Fresh or dried blooms can also be used in crafts and floral arrangements.

Winter Protection and Division

Provide winter protection as needed depending on your hardiness zone. Cut back by 1/3 after the bloom period. Mulch heavily and/or cover plants with burlap or evergreen boughs during sustained freezing temps.

Lavender is hardy in zones 8-10 without protection but may appreciate insulation from harsh freezes. In very cold winters, consider moving potted plants to a sheltered spot like a sunny porch.

Division every 3-5 years in early spring when blooming decreases keeps plants vigorous.

FAQs About the How to Grow Lavender in Texas

What type of soil is best for growing lavender in Texas?

Answer: Lavender prefers a well-drained, slightly alkaline soil with a pH between 6.5 and 8.0. Adding compost or aged manure to the soil will help to improve drainage and increase nutrient levels.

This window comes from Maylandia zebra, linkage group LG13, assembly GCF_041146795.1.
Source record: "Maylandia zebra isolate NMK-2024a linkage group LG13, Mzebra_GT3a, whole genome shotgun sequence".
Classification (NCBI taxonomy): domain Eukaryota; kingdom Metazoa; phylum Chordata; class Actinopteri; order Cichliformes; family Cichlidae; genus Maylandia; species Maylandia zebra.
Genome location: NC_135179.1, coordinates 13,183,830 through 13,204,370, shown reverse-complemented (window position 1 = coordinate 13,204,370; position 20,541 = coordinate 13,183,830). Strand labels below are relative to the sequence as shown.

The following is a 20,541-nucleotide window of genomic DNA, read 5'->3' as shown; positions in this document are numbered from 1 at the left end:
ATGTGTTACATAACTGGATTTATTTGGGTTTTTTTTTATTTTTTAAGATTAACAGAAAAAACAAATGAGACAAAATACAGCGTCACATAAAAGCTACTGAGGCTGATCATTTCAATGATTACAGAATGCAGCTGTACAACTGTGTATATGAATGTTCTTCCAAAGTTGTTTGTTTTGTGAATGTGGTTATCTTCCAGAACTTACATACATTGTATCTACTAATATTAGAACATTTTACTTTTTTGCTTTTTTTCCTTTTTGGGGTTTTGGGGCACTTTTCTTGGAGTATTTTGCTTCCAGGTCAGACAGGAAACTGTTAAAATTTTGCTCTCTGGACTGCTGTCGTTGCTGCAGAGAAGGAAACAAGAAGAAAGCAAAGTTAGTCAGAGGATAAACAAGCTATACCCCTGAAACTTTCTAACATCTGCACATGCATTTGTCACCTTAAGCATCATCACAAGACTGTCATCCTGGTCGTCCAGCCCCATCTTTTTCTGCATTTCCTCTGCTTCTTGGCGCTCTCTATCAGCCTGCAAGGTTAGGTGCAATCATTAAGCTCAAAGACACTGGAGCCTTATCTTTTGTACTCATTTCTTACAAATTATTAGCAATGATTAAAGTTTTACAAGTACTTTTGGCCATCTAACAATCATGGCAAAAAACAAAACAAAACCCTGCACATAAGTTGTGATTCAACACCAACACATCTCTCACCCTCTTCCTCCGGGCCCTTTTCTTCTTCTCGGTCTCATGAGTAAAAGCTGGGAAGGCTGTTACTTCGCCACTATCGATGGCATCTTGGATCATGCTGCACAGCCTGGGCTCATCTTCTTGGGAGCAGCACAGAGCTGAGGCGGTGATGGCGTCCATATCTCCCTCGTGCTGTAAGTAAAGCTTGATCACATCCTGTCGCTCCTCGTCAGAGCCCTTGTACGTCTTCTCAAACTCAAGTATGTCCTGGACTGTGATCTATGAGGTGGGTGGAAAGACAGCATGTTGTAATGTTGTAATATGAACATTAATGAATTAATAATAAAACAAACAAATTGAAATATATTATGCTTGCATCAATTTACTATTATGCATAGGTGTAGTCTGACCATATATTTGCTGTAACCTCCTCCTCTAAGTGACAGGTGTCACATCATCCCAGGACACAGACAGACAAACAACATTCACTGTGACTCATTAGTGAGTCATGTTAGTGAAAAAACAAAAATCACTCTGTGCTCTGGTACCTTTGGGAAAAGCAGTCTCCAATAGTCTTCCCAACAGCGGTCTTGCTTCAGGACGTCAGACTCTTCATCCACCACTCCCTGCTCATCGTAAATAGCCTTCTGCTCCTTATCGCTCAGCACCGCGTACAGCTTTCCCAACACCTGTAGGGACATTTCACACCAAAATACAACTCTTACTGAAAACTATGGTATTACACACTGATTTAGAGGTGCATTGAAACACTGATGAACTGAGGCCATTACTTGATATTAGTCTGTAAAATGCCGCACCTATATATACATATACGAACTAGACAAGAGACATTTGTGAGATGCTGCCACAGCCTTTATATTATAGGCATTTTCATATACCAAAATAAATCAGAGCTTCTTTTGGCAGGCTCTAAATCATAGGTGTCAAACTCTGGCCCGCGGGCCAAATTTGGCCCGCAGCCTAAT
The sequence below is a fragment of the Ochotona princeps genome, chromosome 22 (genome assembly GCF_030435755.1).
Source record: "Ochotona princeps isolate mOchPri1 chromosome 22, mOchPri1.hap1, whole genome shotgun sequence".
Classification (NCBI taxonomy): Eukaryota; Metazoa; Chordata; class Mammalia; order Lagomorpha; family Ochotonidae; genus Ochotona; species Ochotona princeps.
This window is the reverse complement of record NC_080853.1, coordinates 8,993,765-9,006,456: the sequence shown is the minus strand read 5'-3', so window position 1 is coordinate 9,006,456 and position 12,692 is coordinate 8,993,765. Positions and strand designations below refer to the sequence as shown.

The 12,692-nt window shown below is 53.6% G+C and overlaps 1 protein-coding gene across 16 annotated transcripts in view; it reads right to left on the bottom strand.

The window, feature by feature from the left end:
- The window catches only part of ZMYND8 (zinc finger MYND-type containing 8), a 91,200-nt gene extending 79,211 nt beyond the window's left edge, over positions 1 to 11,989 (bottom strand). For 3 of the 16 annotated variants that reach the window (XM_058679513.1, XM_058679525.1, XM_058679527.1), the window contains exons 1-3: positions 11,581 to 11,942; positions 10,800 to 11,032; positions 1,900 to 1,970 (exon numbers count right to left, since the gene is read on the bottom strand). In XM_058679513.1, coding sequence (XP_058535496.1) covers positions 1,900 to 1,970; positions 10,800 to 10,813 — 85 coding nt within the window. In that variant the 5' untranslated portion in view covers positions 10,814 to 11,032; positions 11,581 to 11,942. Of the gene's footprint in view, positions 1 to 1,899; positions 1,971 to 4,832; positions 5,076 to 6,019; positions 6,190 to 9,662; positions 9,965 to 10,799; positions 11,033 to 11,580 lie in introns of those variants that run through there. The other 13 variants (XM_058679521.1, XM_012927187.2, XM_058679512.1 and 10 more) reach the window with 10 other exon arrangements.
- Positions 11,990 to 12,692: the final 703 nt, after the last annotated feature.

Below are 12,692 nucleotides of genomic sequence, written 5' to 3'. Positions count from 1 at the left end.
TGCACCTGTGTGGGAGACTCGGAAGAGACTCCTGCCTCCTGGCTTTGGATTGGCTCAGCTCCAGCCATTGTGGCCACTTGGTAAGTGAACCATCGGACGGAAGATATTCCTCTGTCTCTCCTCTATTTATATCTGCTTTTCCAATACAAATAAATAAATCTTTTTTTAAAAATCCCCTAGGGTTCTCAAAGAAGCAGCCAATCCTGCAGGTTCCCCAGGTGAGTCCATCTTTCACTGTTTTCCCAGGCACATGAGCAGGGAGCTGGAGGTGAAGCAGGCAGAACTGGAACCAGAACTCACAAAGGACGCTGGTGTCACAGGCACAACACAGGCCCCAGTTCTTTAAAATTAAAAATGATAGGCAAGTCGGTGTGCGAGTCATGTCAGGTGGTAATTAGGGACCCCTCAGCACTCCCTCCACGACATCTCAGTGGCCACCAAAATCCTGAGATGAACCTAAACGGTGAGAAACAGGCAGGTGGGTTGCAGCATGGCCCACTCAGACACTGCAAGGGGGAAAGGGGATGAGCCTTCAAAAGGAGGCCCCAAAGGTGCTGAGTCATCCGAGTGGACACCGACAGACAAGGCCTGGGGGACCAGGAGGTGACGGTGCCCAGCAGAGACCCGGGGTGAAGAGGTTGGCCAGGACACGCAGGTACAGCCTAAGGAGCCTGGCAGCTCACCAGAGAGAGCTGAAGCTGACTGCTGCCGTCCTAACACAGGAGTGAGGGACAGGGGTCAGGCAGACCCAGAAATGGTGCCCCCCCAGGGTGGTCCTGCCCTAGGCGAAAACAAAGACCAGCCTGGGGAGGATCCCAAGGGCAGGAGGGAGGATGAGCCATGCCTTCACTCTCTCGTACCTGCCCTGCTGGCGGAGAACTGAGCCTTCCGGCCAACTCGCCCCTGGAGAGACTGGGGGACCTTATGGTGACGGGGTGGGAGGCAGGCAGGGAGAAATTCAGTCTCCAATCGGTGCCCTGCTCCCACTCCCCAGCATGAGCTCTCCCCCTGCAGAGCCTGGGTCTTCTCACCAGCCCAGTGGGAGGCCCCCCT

How much sunlight does lavender need in Texas?

Answer: Lavender prefers full sun, so it should be planted in an area that receives at least 6 to 8 hours of direct sunlight each day.


With a little TLC tailored to your unique Texas microclimate, you can enjoy the heavenly fragrance and cheery blooms of lavender throughout the Lone Star state summers. Proper site selection, soil preparation, irrigation, and pruning techniques are the keys to cultivating gorgeous, flowering lavender bushes to last for many seasons in your Texas garden. Soon you’ll be cutting aromatic bouquets of homegrown lavender to enjoy!